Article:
But reining in nonprofits is a lot harder than it looks. Going back to the Supreme Court’s 1958 ruling in NAACP v. Alabama, which found that the state could not compel the civil rights group to turn over its membership lists, nonprofits have enjoyed the constitutional right to keep their donors anonymous.
Attempts to regulate advocacy groups are notoriously politically charged. Witness the recent outcry over IRS questionnaires to tea party groups and the subsequent letter from a dozen GOP Senators warning the agency to steer clear of selective enforcement and “politics of any kind.”
The IRS permits 501(c)(4) and trade groups to engage in politics, as long as that is not their primary purpose. But it has failed to define clearly what that means.
“I think there is a lot of concern in the nonprofit community about this,” said Leslie Lenkowsky, an Indiana University professor who studies nonprofits. “The problem is: What do you do about it? It’s hard to see a solution that’s workable.”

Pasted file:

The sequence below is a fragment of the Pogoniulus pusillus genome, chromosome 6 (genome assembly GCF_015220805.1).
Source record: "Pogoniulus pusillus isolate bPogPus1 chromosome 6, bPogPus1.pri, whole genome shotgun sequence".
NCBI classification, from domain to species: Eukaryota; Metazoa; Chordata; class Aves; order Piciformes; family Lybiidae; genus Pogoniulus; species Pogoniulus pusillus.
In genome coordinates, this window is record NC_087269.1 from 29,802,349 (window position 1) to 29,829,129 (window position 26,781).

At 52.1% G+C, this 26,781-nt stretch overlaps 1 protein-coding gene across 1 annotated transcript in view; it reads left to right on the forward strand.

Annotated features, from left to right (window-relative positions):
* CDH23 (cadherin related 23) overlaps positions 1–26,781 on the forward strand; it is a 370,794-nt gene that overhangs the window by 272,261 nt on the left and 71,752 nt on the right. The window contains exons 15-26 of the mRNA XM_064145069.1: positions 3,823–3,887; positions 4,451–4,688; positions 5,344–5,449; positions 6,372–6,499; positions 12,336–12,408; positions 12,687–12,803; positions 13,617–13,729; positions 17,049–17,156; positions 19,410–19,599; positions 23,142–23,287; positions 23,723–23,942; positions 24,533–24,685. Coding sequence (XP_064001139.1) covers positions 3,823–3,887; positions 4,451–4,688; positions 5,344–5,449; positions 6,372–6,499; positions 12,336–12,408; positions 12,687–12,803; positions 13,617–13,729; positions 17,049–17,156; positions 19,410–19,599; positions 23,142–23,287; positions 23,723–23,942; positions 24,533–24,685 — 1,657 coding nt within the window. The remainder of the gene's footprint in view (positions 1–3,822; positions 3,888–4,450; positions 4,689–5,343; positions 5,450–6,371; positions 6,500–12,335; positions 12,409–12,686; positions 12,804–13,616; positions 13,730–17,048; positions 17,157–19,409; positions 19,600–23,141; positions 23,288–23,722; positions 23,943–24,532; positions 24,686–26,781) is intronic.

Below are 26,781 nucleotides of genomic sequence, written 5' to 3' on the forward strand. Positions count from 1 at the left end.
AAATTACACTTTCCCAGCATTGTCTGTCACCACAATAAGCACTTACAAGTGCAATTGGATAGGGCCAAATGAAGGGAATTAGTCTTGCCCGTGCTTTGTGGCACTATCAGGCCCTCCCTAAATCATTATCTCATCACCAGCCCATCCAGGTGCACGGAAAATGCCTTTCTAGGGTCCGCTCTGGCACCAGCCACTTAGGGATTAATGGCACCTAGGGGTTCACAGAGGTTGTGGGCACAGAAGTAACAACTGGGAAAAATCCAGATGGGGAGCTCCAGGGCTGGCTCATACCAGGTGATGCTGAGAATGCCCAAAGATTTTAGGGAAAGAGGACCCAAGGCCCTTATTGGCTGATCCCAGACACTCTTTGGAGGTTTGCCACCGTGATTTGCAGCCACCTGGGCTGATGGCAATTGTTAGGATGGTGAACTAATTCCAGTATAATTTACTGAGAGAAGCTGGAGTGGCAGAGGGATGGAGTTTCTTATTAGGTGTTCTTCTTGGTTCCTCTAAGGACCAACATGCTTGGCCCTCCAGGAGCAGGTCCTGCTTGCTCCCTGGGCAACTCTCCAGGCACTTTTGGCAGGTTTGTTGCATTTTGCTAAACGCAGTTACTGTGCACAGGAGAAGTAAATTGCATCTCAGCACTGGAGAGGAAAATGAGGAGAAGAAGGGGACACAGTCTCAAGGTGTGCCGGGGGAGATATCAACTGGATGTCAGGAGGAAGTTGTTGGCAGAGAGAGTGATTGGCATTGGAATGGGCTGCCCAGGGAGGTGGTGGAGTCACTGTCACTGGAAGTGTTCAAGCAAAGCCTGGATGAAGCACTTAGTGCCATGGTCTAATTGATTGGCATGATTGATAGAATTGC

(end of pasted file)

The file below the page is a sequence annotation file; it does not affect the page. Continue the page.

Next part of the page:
Mainstream nonprofits face multiple risks — from losing donors to scandals that could lead to a new wave of regulation to losing sight of their mission.
Part of the answer, says Lenkowsky, lies with nonprofits themselves: “I think they should be a little more forthcoming about what they’re doing and who’s supporting them voluntarily — or preferably, from my point of view, cut it out and go back to delivering services.”
Nonprofit leaders tend to passionately defend their right to engage in public policy debates and to raise money anonymously. But some are beginning to recognize that undisclosed, unrestricted campaign spending is a problem they can no longer ignore.
“We can’t duck away from this and wait until after the election,” Aviv said. “This is something we have to engage ourselves, and figure out how we can resolve these conflicting goals of protecting donors’ right to anonymity and the public’s right to know about partisan political activity.”